Perhaps my favorite part of Alpha is that they made Final Fight canon within the Street Fighter universe, by adding Guy and Sodom, who was a boss character in Final Fight. Street Fighter Alpha still also suffers from the input lag, though it’s not quite as bad as what shows up in the Street Fighter 2 games.

Street Fighter Alpha 2

Street fighter alpha 2

Image: Nintendo

Street Fighter Alpha 2 updated the combo system and changed the way Street Fighter played going forward, but the biggest reason that it’s got its own section is that this is the first game in the collection that feels “normal” as far as input delay goes. This game is also the one that brought back Gen for the first time since the original Street Fighter and added Rolento from Final Fight. Also included is Sakura – the series favorite school girl who’s obsessed with Ryu and emulates his fighting style. Shin-Akuma and Evil Ryu also made their debuts in Street Fighter Alpha 2.

Street Fighter Alpha 3

While released after Street Fighter III: 2nd Impact, Street Fighter Alpha 3 a third fighting style, as well as characters like Cody, Karin, Rainbow Mika (who you now know from Street Fighter V),  and hidden characters like Juni and Juli. Street Fighter Alpha 3 is probably the best playing game in the entire collection on a technical level and feels fantastic.

Street Fighter III: New Generation

Street fighter iii: new generation

Image: YouTube

The entirety of Street Fighter III seems to have been how long can we actually make these game names before people stop noticing. Street Fighter III: New Generation heralds the name because it scraps every fighter from the franchise except for Ken and Ryu. This introduced Alex, Dudley, Elena, Ibuki, Necro, Sean, Yang, Yun, Oro, and Gill – the first of Street Fighter’s weird elemental super powered boss lines like Seth from Street Fighter IV.

Street Fighter III introduced the parry system, as well as the dash system previously seen in Darkstalkers, and the idea of Super Arts which brought Street Fighter into the current era. Street Fighter III: 2nd Impact – Giant Attack added EX special moves to the game while also adding Hugo (Andore from Street Fighter), a returning Akuma, and Urien. Street Fighter III: 3rd Strike – Fight for the Future added guard parries, graded letter systems for fights, and new characters Makoto, Q, Remy, a returning Chun-Li, and Twelve. Much like Street Fighter Alpha 2 and 3, these games are all glorious and super fun to play.

Now that the games have been broken up for history and details, note that only the best of the best are actually playable online. Those games being Street Fighter II: Hyper Fighting, Super Street Fighter 2 Turbo, Street Fighter Alpha 3, and Street Fighter III: Third Strike – Fight for the Future. Seems like a waste to include all these versions of Street Fighter and only make four of the twelve games playable online. At least the local multiplayer works, but just like these games stand alone in stores with no challengers lining up any longer, so do our consoles as most of us don’t have local competition inside the home. That’s sort of a bummer if you prefer Street Fighter Alpha 2 or the base Street Fighter II over the more complete versions.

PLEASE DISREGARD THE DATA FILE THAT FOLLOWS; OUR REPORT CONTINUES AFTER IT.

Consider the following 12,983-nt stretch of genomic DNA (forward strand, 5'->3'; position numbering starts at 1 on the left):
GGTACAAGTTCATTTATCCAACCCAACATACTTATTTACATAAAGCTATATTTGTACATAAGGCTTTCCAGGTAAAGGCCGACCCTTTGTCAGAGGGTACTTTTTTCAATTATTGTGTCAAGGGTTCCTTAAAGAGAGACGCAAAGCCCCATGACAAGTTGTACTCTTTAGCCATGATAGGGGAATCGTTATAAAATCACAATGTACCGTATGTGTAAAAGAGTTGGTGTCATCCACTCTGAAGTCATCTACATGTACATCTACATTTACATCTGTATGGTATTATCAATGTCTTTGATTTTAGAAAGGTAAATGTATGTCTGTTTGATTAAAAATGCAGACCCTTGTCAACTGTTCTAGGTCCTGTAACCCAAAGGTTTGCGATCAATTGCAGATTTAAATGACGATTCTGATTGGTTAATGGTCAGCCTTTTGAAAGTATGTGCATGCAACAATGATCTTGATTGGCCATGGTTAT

The museum is a nice touch of history for Street Fighter fans or for those who want to know more about the characters and where they came from, but the real gem is the documentation of how Street Fighter II came to be. There’s like a 70-some odd page slideshow, which shows how Street Fighter II originally was scrapped for Final Fight, only to be revived due to demand from the USA because of the success of the original Street Fighter. Crazy to think that the idea of such a terrible mess sparked a revolution.

At $39.99, this package is a little pricey but feels a lot more on the side of a value than a complete price gouge like Ultra Street Fighter II was for the Switch. If you’re a Street Fighter fan, you’ve undoubtedly already picked this up, but if not, even with some performance issues, it’s still a solid pick up. The trophies are pretty weak though, and there’s no Platinum, so I’d highly recommend you pick it up on the Switch so you can take it wherever you’d like.

Street Fighter 30th Anniversary Collection was reviewed on the PlayStation 4 and was provided for review by Capcom.

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Big-headed Blogger with a press pass. Jonathan is a former KnowTechie contributor.